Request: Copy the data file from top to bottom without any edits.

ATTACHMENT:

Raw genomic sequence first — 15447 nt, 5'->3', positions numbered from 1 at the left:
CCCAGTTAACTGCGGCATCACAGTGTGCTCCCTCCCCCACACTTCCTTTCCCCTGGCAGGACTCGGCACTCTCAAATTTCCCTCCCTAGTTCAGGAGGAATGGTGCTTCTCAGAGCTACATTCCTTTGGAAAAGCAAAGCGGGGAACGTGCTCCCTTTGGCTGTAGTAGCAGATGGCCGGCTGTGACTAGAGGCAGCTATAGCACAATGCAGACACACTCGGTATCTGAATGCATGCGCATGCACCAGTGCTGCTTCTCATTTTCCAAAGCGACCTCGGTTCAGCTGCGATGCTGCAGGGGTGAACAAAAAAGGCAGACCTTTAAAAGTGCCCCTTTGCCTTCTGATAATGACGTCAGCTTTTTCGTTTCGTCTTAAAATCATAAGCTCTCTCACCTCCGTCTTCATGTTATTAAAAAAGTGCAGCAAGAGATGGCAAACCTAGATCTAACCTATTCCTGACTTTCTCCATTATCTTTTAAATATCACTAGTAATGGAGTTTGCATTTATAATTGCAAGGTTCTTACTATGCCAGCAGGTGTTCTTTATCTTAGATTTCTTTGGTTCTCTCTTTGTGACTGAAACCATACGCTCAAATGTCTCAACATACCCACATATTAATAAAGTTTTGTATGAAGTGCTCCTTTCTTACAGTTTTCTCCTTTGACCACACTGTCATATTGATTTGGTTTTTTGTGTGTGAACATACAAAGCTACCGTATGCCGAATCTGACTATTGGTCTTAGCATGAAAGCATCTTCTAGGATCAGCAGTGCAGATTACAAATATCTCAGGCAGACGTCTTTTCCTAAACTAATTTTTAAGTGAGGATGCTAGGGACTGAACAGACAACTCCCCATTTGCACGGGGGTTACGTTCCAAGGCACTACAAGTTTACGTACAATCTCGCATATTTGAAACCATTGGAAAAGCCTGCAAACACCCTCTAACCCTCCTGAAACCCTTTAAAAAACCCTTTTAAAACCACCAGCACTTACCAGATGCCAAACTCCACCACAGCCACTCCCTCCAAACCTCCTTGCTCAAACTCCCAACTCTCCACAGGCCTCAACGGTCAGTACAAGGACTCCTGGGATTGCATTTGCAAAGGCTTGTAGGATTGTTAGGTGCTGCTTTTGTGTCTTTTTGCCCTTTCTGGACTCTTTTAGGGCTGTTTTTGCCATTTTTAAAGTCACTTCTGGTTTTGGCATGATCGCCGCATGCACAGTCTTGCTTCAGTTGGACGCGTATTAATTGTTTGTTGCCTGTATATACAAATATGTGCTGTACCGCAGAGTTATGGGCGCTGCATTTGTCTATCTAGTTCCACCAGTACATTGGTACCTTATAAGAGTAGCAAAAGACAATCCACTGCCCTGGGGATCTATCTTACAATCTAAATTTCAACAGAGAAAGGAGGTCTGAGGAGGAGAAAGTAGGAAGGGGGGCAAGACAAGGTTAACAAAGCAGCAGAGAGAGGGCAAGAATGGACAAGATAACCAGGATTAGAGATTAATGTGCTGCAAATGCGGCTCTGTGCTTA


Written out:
Raw genomic sequence first — 15447 nt, 5'->3', positions numbered from 1 at the left:
CCCAGTTAACTGCGGCATCACAGTGTGCTCCCTCCCCCACACTTCCTTTCCCCTGGCAGGACTCGGCACTCTCAAATTTCCCTCCCTAGTTCAGGAGGAATGGTGCTTCTCAGAGCTACATTCCTTTGGAAAAGCAAAGCGGGGAACGTGCTCCCTTTGGCTGTAGTAGCAGATGGCCGGCTGTGACTAGAGGCAGCTATAGCACAATGCAGACACACTCGGTATCTGAATGCATGCGCATGCACCAGTGCTGCTTCTCATTTTCCAAAGCGACCTCGGTTCAGCTGCGATGCTGCAGGGGTGAACAAAAAAGGCAGACCTTTAAAAGTGCCCCTTTGCCTTCTGATAATGACGTCAGCTTTTTCGTTTCGTCTTAAAATCATAAGCTCTCTCACCTCCGTCTTCATGTTATTAAAAAAGTGCAGCAAGAGATGGCAAACCTAGATCTAACCTATTCCTGACTTTCTCCATTATCTTTTAAATATCACTAGTAATGGAGTTTGCATTTATAATTGCAAGGTTCTTACTATGCCAGCAGGTGTTCTTTATCTTAGATTTCTTTGGTTCTCTCTTTGTGACTGAAACCATACGCTCAAATGTCTCAACATACCCACATATTAATAAAGTTTTGTATGAAGTGCTCCTTTCTTACAGTTTTCTCCTTTGACCACACTGTCATATTGATTTGGTTTTTTGTGTGTGAACATACAAAGCTACCGTATGCCGAATCTGACTATTGGTCTTAGCATGAAAGCATCTTCTAGGATCAGCAGTGCAGATTACAAATATCTCAGGCAGACGTCTTTTCCTAAACTAATTTTTAAGTGAGGATGCTAGGGACTGAACAGACAACTCCCCATTTGCACGGGGGTTACGTTCCAAGGCACTACAAGTTTACGTACAATCTCGCATATTTGAAACCATTGGAAAAGCCTGCAAACACCCTCTAACCCTCCTGAAACCCTTTAAAAAACCCTTTTAAAACCACCAGCACTTACCAGATGCCAAACTCCACCACAGCCACTCCCTCCAAACCTCCTTGCTCAAACTCCCAACTCTCCACAGGCCTCAACGGTCAGTACAAGGACTCCTGGGATTGCATTTGCAAAGGCTTGTAGGATTGTTAGGTGCTGCTTTTGTGTCTTTTTGCCCTTTCTGGACTCTTTTAGGGCTGTTTTTGCCATTTTTAAAGTCACTTCTGGTTTTGGCATGATCGCCGCATGCACAGTCTTGCTTCAGTTGGACGCGTATTAATTGTTTGTTGCCTGTATATACAAATATGTGCTGTACCGCAGAGTTATGGGCGCTGCATTTGTCTATCTAGTTCCACCAGTACATTGGTACCTTATAAGAGTAGCAAAAGACAATCCACTGCCCTGGGGATCTATCTTACAATCTAAATTTCAACAGAGAAAGGAGGTCTGAGGAGGAGAAAGTAGGAAGGGGGGCAAGACAAGGTTAACAAAGCAGCAGAGAGAGGGCAAGAATGGACAAGATAACCAGGATTAGAGATTAATGTGCTGCAAATGCGGCTCTGTGCTTA